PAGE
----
|Number of patients||48|
|Age (years)||44 ± 14|
|Cause of PAH|
|Connective tissue disease||10 (21%)|
|Congenital heart diseases||3 (6%)|
|NYHA class ∗|
|6-min walk distance (m)||317 ± 107|
|6-min walk distance (% of predicted)||54 ± 17|
|RA pressure (mm Hg)||12 ± 7|
|Mean PAP (mm Hg)||54 ± 12|
|PAOP (mm Hg)||11 ± 5|
|CO by thermodilution (L/min)||4 ± 1|
|CO by Fick method (L/min) †||4 ± 1|
|PVR (Wood units)||13 ± 6|
|Mixed venous oxygenation (%)||60 ± 9|
Prostacyclin Analogue Treatment
All patients were treated with parenteral prostacyclin analogues for ≥1 year. The prostacyclin analogues used during this period were IV epoprostenol in 42 patients (88%), IV treprostinil in three (6%), and subcutaneous treprostinil in two (4%). One patient (2%) was converted from IV epoprostenol to IV treprostinil during the first year of treatment. Twenty-five patients (52%) were receiving other PAH-specific therapies before the initiation of prostacyclin analogues (endothelin receptor antagonists, 17 [68%]; phosphodiesterase-5 inhibitors, three [12%]; combination of endothelin receptor antagonists and phosphodiesterase-5 inhibitors, five [20%]). One patient was initiated on a phosphodiesterase-5 inhibitor during the first year of treatment with prostacyclin analogue.
Serial Echocardiographic Determinations
We analyzed the initial echocardiogram and echocardiograms obtained after 1 year of treatment with parenteral prostacyclin analogues ( Figure 1 ). The median time between these two echocardiograms was 12.9 months (interquartile range [IQR], 11–14.8 months). Significant echocardiographic differences between studies reflected an increase in the sizes of left-sided cardiac chambers, reductions of the sizes of right-sided heart cavities, improvements in LV and RV function, and a reduction in the leftward shifting of the interventricular septum ( Table 2 ). On the echocardiogram obtained after 1 year of prostacyclin analogue treatment, the peak tricuspid regurgitant velocity, estimated RV systolic pressure, ratio of tricuspid regurgitant velocity to RV outflow tract time-velocity integral, estimated pulmonary vascular resistance, percentage of studies showing RV outflow tract notching, and grade of LV diastolic dysfunction decreased, while RV outflow tract flow acceleration time increased ( Table 3 ). Echocardiographic parameters that did not reach statistical significance are shown in Supplemental Table 1 (available at www.onlinejase.com ).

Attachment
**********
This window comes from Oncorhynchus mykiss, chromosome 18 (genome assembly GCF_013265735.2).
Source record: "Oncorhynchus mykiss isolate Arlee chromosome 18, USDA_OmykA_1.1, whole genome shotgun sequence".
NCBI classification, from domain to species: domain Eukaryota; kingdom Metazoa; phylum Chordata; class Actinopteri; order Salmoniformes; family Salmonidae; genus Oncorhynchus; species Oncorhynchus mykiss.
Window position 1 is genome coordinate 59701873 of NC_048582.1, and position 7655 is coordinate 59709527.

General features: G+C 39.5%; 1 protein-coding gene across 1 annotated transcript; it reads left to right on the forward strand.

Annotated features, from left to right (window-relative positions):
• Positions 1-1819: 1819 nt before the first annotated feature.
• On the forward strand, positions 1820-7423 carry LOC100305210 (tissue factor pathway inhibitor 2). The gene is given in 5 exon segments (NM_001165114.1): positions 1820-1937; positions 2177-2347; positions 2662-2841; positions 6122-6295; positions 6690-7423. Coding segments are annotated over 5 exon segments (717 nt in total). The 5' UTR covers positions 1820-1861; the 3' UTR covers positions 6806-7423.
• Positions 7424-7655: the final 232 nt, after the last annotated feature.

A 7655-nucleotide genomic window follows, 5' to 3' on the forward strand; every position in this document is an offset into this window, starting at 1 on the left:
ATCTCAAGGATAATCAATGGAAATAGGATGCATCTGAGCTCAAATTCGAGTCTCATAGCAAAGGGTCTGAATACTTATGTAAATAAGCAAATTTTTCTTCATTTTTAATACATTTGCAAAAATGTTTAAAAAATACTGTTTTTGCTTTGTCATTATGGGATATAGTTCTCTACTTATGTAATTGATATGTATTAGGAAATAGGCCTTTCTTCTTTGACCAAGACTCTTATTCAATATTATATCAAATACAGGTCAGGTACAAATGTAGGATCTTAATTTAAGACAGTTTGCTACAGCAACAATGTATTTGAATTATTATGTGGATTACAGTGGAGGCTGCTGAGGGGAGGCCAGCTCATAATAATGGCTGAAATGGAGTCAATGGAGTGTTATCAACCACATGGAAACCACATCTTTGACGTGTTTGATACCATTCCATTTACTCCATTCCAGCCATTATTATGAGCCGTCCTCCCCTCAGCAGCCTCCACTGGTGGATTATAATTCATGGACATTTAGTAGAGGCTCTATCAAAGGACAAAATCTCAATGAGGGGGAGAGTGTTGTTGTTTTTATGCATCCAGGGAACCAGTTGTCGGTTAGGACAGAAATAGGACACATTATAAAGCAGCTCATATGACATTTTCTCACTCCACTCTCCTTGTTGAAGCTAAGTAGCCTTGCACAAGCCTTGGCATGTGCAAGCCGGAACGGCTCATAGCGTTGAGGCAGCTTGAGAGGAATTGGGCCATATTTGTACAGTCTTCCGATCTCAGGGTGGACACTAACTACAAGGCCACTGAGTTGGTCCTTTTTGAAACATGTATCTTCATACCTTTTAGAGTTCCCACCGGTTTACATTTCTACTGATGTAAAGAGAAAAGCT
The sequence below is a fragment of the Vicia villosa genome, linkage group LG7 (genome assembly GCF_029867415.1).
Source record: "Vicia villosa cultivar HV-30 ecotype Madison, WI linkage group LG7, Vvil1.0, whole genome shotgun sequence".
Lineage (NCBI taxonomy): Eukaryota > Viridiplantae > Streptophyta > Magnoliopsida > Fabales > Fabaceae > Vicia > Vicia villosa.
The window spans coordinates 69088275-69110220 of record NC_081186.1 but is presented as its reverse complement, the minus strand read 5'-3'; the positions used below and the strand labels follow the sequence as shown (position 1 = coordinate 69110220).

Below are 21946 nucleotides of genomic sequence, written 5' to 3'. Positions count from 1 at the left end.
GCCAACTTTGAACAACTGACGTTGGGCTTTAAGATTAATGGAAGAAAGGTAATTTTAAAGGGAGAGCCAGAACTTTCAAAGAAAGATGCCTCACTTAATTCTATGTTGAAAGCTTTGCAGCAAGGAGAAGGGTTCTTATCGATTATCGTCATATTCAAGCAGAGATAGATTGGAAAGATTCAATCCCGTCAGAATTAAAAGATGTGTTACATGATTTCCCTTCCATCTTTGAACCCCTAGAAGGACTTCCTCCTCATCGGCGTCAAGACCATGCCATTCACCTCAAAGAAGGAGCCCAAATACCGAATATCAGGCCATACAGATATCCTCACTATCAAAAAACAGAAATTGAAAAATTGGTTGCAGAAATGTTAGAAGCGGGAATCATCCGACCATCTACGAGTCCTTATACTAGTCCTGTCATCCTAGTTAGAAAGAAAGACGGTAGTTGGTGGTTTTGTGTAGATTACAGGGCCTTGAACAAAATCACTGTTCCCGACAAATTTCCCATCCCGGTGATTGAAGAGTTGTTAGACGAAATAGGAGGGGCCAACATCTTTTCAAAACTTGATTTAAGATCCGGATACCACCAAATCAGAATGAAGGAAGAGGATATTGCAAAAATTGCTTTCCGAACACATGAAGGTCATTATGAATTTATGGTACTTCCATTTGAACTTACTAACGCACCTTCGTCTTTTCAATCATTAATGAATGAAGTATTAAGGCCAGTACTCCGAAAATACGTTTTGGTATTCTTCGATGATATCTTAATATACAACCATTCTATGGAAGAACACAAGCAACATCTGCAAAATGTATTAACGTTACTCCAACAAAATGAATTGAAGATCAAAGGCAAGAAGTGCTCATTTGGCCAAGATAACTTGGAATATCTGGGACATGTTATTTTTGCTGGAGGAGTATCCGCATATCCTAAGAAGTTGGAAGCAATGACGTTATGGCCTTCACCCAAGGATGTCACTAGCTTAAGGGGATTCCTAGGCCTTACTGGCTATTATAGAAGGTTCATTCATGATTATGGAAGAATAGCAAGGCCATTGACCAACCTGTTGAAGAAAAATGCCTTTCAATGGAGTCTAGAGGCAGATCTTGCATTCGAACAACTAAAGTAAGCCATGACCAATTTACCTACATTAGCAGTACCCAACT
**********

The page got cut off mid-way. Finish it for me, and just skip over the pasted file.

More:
|Variable||n||Initial echocardiographic study||Echocardiographic study after 1 year of treatment||Difference between studies||Difference between studies||Percentage change||P (paired Student t or McNemar test)|
|Lower 95% confidence limit||Upper 95% confidence limit|
|Heart rate (beats/min)||45||87.7 ± 15||81.9 ± 10||5.8 ± 18||0.5||11.2||3.3 ± 26||.03|
|Body surface area (kg/m 2 )||48||1.9 ± 0.3||1.9 ± 0.3||0.02 ± 0.1||−0.02||0.06||0.4 ± 7.4||.38|
|Left atrial area (cm 2 )||45||14.4 ± 5||16.2 ± 4||1.7 ± 4||0.4||3.1||20 ± 39||.01|
|LV end-diastolic diameter (cm)||44||3.3 ± 0.6||4 ± 0.7||0.7 ± 0.7||0.5||0.9||24 ± 27||<.001|
|LV end-systolic diameter (cm)||44||2.1 ± 0.5||2.5 ± 0.6||0.4 ± 0.7||0.2||0.6||26 ± 40||<.001|
|LV ejection fraction (%)||46||55.5 ± 3||57.5 ± 4||1.9 ± 6||0.2||3.7||4 ± 11||.03|